Rekha Shailaj’s travelled life influences her design practice.
As a researcher, I want to make sense of the world I live in, the knowledge I gain from my experiences, and the social reality I face. These perceptions are changing as I travel the globe and seek to be settled in a place, whether it is my birthplace or somewhere other.
The connectivity between these different experiences and their associated stimuli results in infinite patterns that are reflected in our lived bodies, time, space and our relationships with others. As a lived body, we experience clothing through the feel of fabric on the skin, the feel of space between the garment and the body, and through the physical changes in the body.
Lived experiences come to life in our present when we assign them memory, reflection and meaning. Assessing and analysing my sartorial experiences requires a textual practice and a pedagogic orientation to the lived experience. Clearly, I am emotionally invested and interested in these experiences.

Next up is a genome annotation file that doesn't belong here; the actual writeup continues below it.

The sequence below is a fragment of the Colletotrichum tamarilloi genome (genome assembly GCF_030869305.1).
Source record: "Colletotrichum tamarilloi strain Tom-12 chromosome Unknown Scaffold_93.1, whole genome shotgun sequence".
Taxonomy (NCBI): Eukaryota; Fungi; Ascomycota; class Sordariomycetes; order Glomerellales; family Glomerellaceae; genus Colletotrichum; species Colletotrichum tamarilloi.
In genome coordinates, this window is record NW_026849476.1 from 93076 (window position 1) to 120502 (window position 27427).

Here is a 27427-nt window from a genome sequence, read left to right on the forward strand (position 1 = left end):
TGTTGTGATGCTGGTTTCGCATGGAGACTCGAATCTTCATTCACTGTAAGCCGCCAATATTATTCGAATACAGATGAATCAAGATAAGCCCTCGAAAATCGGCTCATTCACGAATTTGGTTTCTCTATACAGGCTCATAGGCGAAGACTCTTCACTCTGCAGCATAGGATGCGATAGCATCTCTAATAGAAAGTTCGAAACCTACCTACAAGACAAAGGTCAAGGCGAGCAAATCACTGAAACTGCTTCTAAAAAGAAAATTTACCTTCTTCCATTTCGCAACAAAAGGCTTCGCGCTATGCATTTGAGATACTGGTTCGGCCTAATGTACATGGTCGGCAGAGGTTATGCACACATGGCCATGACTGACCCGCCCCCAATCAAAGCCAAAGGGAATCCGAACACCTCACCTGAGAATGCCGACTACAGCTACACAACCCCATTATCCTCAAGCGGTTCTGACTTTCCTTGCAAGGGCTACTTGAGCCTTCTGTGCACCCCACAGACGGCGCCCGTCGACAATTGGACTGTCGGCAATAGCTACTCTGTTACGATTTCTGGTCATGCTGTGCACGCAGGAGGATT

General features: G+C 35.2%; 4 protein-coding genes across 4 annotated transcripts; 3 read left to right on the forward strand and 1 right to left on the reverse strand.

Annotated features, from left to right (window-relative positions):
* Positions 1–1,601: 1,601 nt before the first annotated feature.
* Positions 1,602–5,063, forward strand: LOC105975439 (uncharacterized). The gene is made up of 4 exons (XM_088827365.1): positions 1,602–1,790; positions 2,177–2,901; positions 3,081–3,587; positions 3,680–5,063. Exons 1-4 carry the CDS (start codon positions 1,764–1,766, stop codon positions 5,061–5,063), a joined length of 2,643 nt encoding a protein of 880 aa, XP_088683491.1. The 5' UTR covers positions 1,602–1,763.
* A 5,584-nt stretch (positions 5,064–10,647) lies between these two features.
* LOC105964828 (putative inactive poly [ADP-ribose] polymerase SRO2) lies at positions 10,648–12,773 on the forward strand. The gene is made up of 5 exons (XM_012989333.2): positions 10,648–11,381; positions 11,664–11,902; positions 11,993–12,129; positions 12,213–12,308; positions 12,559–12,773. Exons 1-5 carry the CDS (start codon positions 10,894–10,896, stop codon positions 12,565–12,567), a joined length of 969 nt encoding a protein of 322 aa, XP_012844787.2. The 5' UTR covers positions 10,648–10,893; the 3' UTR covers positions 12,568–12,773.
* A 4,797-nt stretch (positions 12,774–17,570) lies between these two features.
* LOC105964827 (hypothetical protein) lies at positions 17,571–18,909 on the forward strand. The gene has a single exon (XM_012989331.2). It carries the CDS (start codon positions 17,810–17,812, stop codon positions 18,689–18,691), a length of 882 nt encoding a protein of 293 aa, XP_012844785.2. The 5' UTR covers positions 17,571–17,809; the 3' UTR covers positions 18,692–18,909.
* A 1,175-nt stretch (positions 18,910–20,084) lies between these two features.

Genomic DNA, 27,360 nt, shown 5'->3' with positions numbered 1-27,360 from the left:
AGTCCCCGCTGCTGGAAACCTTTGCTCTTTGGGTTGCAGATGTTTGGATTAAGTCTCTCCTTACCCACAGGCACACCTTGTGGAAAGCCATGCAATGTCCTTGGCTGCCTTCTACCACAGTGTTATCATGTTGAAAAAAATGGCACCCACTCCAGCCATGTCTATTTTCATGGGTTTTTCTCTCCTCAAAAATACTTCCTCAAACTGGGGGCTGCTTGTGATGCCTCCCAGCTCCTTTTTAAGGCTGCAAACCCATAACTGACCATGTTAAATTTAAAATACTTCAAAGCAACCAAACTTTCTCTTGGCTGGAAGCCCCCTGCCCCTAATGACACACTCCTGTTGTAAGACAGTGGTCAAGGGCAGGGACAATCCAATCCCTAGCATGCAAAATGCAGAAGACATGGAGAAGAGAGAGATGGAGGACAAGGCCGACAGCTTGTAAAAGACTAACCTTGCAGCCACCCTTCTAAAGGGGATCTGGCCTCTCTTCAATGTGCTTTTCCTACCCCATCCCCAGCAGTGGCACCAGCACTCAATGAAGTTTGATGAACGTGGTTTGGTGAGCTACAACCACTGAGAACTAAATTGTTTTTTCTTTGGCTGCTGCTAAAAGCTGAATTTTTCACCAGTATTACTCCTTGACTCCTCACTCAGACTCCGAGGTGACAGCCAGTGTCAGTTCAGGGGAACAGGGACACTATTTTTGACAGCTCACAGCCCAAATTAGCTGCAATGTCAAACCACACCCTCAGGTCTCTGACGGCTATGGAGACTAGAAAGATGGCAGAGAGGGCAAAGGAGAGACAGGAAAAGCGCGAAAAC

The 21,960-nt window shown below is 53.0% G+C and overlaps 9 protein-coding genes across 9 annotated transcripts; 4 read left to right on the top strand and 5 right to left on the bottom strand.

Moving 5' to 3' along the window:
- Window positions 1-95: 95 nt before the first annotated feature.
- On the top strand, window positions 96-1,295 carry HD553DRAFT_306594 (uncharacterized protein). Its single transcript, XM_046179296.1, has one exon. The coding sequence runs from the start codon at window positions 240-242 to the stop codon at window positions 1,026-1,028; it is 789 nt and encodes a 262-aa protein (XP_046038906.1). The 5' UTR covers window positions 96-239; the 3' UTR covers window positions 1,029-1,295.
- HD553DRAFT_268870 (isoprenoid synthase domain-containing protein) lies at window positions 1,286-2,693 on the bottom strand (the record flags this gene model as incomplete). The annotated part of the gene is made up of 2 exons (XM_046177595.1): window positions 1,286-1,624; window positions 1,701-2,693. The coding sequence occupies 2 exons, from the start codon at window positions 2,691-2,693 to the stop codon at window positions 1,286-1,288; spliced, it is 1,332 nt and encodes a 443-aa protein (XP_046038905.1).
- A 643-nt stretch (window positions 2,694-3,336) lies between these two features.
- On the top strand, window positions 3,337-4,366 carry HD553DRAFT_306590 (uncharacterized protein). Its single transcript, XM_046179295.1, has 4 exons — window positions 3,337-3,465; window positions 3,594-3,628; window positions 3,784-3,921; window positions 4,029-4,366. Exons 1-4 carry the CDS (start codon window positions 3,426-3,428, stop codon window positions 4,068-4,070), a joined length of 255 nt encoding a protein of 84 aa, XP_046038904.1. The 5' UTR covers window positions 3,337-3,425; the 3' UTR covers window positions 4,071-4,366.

Today, I have recreated the traditional look of the kurta (an Indian style shift dress) using design methods that achieve minimum fabric wastage using techniques that are familiar to me from the days when I experienced my mother’s table-cutting methods. I have now added to her techniques and transformed them, giving them a special character. While the method and process is partly rooted in traditional ethnographic techniques, it is also dependent on innovative and scientific ways of calculating, recording, making, altering and experimenting.
When I engage in fashion design, my work is generally informed by nostalgia for my motherland and its traditional clothing, textiles and techniques. These original design references transform into unconventional outcomes as I start applying borrowed ideas from different lived cultures.
Image credit: Rekha Shailaj, used with permission